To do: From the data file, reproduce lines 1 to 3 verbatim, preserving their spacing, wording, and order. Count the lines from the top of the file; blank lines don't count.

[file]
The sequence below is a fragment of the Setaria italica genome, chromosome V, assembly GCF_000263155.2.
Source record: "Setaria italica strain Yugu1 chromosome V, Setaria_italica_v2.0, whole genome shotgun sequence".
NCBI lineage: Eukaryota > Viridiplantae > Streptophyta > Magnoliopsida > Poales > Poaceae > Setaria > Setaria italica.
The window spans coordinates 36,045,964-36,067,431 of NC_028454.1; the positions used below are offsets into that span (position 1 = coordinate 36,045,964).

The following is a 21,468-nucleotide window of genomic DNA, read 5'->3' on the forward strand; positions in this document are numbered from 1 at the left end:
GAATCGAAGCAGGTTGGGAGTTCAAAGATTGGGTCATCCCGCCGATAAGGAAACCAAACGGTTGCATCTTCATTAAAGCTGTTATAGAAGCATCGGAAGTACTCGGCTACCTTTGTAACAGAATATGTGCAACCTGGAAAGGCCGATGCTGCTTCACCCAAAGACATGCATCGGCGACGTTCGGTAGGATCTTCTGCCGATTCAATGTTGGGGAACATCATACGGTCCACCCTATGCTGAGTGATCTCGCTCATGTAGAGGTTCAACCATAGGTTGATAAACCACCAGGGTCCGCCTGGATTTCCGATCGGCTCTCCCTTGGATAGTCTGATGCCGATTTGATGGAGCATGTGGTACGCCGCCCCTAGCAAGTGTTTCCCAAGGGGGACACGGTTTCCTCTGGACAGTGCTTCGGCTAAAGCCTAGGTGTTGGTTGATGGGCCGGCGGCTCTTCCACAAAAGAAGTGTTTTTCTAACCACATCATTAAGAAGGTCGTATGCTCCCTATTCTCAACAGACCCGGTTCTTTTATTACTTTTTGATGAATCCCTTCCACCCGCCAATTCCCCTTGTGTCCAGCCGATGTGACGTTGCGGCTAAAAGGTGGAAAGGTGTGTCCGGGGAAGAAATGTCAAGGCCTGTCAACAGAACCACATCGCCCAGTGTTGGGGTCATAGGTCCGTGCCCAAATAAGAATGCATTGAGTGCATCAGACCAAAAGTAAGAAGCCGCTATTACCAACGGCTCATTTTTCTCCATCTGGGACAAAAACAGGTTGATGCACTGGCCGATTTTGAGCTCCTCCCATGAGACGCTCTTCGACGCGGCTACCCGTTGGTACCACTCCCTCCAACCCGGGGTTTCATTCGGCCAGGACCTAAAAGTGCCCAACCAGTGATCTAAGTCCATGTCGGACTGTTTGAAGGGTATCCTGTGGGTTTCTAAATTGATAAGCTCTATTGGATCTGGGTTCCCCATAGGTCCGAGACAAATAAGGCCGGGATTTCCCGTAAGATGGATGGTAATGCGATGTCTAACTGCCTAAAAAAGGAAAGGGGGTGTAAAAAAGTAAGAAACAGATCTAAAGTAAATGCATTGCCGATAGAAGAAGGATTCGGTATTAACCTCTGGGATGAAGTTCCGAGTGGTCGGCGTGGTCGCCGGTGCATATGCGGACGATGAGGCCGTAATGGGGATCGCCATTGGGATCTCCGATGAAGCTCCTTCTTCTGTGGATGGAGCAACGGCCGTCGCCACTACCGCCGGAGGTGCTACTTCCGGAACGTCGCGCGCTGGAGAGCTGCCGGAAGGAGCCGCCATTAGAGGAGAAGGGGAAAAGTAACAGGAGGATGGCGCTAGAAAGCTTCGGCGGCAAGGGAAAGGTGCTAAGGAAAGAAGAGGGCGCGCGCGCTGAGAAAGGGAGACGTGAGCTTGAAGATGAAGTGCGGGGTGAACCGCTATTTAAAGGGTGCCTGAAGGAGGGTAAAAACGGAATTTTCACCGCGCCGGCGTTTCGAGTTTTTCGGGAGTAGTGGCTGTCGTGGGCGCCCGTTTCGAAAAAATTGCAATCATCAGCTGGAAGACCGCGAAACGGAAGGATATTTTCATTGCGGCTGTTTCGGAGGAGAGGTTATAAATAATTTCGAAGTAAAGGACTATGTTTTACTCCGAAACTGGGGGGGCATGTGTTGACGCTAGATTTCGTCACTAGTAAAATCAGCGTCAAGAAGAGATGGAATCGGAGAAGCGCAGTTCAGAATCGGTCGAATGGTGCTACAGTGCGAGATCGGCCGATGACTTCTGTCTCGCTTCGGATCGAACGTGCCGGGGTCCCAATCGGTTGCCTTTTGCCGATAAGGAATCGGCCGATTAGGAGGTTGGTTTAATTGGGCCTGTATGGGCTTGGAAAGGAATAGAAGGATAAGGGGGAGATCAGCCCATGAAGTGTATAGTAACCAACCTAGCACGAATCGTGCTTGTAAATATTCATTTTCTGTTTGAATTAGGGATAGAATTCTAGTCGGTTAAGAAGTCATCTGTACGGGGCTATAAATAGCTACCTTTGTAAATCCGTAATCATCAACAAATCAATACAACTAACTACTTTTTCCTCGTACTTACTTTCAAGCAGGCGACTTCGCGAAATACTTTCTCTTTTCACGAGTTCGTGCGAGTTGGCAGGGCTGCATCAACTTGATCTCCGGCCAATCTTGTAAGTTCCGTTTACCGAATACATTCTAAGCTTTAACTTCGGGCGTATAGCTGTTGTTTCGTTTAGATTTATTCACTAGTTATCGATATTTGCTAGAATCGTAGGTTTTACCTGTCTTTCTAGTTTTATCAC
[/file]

The sequence below is a fragment of the Setaria italica genome, chromosome V, assembly GCF_000263155.2.
Source record: "Setaria italica strain Yugu1 chromosome V, Setaria_italica_v2.0, whole genome shotgun sequence".
NCBI lineage: Eukaryota > Viridiplantae > Streptophyta > Magnoliopsida > Poales > Poaceae > Setaria > Setaria italica.